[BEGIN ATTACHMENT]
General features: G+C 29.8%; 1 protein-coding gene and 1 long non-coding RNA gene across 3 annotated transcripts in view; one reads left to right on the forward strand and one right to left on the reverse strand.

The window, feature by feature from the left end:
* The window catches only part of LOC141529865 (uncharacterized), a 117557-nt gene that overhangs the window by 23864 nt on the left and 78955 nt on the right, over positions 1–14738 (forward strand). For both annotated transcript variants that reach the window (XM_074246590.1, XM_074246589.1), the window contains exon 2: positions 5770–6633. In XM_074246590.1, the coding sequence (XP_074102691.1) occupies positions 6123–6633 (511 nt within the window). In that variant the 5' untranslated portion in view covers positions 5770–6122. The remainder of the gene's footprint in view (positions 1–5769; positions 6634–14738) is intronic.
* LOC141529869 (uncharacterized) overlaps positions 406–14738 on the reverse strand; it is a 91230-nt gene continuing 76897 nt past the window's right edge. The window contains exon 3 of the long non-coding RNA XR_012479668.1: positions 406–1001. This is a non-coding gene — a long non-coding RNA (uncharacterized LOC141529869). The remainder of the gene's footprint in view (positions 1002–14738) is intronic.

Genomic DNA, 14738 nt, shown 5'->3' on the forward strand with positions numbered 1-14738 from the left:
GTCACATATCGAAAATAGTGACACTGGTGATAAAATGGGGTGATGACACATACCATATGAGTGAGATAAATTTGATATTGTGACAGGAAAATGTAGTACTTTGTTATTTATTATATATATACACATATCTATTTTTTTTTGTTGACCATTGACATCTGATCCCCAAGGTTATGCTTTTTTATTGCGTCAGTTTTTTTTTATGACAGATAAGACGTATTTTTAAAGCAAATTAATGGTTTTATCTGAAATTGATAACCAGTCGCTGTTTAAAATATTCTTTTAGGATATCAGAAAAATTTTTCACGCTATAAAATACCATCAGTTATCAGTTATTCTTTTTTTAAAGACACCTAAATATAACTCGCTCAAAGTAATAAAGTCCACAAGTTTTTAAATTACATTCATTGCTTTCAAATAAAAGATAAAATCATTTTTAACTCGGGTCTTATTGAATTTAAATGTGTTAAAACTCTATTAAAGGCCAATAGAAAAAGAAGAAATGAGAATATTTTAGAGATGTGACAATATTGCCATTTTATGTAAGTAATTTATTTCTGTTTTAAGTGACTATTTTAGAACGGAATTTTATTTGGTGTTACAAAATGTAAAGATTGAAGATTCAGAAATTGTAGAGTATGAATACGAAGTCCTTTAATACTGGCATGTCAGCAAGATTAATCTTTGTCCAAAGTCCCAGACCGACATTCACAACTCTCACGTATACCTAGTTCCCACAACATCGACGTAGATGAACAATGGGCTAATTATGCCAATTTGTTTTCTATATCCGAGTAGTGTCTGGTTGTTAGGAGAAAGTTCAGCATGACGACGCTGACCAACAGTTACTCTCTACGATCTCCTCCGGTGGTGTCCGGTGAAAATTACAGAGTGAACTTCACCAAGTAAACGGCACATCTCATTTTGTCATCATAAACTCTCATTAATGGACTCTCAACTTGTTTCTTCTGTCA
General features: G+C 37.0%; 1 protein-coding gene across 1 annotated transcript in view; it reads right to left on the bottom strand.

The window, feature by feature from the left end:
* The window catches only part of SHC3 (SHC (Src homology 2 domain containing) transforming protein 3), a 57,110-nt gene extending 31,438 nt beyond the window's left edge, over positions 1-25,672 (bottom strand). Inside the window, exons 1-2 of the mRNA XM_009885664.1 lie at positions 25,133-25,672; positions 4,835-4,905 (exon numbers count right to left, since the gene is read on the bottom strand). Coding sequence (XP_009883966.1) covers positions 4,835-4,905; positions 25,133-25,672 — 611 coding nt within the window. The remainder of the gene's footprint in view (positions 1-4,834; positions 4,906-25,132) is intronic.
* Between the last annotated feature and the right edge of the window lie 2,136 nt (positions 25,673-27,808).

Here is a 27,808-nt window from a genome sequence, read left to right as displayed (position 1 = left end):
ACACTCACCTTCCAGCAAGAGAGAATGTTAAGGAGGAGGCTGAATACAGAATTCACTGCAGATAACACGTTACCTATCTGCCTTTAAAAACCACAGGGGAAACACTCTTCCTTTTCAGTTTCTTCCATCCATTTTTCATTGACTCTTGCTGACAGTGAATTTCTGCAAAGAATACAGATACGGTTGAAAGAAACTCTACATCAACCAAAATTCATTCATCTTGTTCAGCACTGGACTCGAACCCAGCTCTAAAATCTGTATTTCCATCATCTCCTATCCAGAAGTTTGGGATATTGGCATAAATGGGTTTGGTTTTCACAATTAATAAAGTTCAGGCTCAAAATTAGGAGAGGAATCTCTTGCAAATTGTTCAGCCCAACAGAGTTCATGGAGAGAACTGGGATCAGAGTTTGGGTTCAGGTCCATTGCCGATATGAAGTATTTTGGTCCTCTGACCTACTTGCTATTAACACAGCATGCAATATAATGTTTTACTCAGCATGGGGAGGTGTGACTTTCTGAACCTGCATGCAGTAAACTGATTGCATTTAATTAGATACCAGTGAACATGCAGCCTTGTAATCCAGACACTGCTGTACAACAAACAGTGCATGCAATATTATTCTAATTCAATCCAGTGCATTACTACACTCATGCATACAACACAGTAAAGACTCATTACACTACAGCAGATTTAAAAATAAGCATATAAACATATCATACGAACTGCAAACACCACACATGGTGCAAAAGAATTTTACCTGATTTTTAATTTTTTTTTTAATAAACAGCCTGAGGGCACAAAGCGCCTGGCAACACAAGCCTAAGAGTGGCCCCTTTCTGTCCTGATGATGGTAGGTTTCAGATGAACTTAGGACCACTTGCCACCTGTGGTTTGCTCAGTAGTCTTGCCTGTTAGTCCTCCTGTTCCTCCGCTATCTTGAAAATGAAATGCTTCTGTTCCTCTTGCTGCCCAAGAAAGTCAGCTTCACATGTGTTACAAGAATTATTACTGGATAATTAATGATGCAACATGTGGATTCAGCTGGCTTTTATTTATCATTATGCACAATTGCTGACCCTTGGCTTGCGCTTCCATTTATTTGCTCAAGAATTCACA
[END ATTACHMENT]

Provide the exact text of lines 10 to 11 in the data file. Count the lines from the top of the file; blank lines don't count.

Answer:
* Between the last annotated feature and the right edge of the window lie 2,136 nt (positions 25,673-27,808).

Here is a 27,808-nt window from a genome sequence, read left to right as displayed (position 1 = left end):